What's the best way to frame my print?
This is probably the number one question I get about artwork so I thought I'd address the issue in detail here. It can be a little frustrating when you've purchased a print and are really excited to get it up on the wall but it didn't come framed (hello my shop- ha!). Now what? Where do you go to find a frame that fits? Here are a few resources to help you find the perfect frame to fit your new print.
Brick and Mortar Frame Shops
Supporting a small, local frame shop in your area can be pretty rewarding. There are plenty of mom and pop shops around if you stop to look and the level of service you'll get from a local business is usually excellent. Start by searching for "custom framing" in your area and you're bound to come up with at least 2 good options. Going this route can get you some beautiful results while you're supporting your community...a win win in my book.
You can also swing by Michael's or Hobby Lobby to check out their standard size frames. They usually stock a small number of ready to hang options and you can often find sales or coupons to get a discount.
Mail Order Frames
These days there are a myriad of online services that do it all when it comes to picture framing. Since these services require the frame to be shipped, you won't find many that offer real glass but rather a lightweight acrylic that won't break in transit. Honestly, when it comes to large frames, I opt out of glass/acrylic completely (read more about that here) so that makes things even easier. Here are some good resources for online framing:
Other Online Options
You can also search on Amazon. Here are a couple nice options:
IKEA also has some inexpensive options:
To Mat Or Not To Mat
I get this question a lot too. Why would you need or want a mat for your frame? Ultimately I think it comes down to personal preference but here are some tips to help you decide when you might need a mat:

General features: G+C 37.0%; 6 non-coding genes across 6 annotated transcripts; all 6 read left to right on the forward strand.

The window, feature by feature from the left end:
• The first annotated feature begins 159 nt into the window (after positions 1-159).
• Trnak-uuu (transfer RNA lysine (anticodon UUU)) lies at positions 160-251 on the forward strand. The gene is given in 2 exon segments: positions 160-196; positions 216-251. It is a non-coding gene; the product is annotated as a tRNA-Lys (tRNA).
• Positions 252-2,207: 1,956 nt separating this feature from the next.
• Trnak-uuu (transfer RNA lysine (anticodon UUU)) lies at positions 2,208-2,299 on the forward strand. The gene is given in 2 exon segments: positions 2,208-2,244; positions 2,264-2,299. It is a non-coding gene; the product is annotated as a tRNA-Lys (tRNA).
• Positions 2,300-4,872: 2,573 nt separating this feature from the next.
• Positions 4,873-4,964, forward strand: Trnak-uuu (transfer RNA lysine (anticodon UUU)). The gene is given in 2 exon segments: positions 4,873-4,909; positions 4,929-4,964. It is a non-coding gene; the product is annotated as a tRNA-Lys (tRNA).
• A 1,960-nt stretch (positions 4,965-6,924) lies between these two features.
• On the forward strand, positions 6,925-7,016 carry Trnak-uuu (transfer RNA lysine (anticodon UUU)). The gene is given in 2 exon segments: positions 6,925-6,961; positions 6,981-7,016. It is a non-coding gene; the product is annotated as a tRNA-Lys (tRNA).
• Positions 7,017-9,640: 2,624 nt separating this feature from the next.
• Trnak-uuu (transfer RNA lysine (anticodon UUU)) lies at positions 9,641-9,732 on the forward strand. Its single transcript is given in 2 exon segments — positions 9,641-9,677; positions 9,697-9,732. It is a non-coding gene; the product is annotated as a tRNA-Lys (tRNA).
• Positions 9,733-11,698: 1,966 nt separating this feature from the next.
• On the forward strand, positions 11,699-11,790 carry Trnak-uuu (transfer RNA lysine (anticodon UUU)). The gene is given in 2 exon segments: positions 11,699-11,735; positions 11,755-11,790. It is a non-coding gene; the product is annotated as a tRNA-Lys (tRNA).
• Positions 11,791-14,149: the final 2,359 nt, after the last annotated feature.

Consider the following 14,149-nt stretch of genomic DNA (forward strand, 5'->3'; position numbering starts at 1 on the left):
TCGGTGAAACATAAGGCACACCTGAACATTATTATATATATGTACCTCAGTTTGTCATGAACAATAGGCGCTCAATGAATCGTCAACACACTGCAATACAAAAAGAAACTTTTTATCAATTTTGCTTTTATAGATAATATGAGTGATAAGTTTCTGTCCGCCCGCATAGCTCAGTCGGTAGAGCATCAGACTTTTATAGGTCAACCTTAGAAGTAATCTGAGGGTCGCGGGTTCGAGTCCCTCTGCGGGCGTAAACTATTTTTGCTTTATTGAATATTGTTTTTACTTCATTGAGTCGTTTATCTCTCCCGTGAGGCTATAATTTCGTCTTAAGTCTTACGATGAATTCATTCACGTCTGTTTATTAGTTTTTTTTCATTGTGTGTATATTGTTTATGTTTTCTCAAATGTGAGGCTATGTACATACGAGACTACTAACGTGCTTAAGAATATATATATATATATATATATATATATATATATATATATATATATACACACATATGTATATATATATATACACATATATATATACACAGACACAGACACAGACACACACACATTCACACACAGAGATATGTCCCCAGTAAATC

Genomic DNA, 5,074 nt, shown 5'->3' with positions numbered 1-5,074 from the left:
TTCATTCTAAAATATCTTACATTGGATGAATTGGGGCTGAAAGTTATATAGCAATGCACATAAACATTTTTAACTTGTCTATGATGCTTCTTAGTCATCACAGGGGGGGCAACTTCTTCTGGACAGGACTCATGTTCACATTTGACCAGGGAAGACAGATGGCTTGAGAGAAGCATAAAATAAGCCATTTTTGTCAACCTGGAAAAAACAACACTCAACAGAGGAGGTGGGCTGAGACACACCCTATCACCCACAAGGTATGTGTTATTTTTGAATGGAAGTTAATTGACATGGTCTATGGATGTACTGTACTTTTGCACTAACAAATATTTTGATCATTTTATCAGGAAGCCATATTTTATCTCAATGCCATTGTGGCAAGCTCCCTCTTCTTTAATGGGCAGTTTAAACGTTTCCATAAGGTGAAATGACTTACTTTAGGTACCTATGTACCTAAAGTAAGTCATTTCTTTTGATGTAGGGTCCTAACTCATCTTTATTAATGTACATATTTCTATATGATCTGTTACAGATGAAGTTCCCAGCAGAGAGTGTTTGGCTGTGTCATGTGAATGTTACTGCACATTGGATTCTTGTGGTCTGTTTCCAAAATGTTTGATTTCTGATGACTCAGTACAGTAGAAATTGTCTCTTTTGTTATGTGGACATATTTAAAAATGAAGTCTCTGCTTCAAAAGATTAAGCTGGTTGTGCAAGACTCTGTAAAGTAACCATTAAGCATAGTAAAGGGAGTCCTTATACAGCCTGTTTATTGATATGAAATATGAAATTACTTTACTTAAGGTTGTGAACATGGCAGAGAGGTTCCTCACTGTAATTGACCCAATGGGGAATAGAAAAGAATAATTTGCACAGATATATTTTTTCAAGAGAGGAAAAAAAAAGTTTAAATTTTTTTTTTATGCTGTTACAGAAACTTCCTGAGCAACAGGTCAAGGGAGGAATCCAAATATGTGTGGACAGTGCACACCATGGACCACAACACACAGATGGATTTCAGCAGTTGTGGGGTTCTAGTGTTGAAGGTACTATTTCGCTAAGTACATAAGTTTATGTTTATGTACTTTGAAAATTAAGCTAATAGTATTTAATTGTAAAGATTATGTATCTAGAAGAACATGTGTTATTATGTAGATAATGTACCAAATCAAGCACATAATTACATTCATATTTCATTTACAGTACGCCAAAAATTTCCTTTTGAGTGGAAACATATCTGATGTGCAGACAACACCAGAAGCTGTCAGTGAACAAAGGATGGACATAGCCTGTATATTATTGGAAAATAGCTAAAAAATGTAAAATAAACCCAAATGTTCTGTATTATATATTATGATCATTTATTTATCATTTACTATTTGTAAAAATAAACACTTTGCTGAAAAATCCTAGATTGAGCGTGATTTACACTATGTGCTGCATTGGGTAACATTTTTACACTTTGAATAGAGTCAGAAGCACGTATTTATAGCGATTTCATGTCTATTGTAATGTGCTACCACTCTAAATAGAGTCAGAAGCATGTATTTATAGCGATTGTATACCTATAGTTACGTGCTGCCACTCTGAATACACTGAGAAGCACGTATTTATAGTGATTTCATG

When your print is a little small for the space- Adding a mat will increase the overall size of your framed print so if you've got a small print but you feel like the space needs something more, you can add a mat and increase the dimensions by several inches.
If your image needs breathing room- Sometimes the image just kind of needs some space to breathe. Busy images can look even more crowded if there isn't a little space around the edges. A mat can give the viewer a little visual pause between the surroundings and the artwork, which let's them better appreciate all the intricacies of a busy piece.
You should also look at the edges of your artwork...are there important points of interest along the edges? If so, you probably don't want to crowd them with the frame so adding a mat would be wise in this case.
If you're using glossy paper- Depending on the environment the print is kept in, sometimes a glossy photo print can actually stick to the glass of the frame. This can cause unwanted visual distortion and eventually damage to the print. Usually this only happens in very humid conditions but I find that if you use a mat, it can keep the photo paper slightly separated from the glass and helps avoid this issue.
With all the choices out there, I'm confident you'll find a frame that fits your budget and style. I hope to one day offer framed prints in my shop but until then I hope you find this helpful!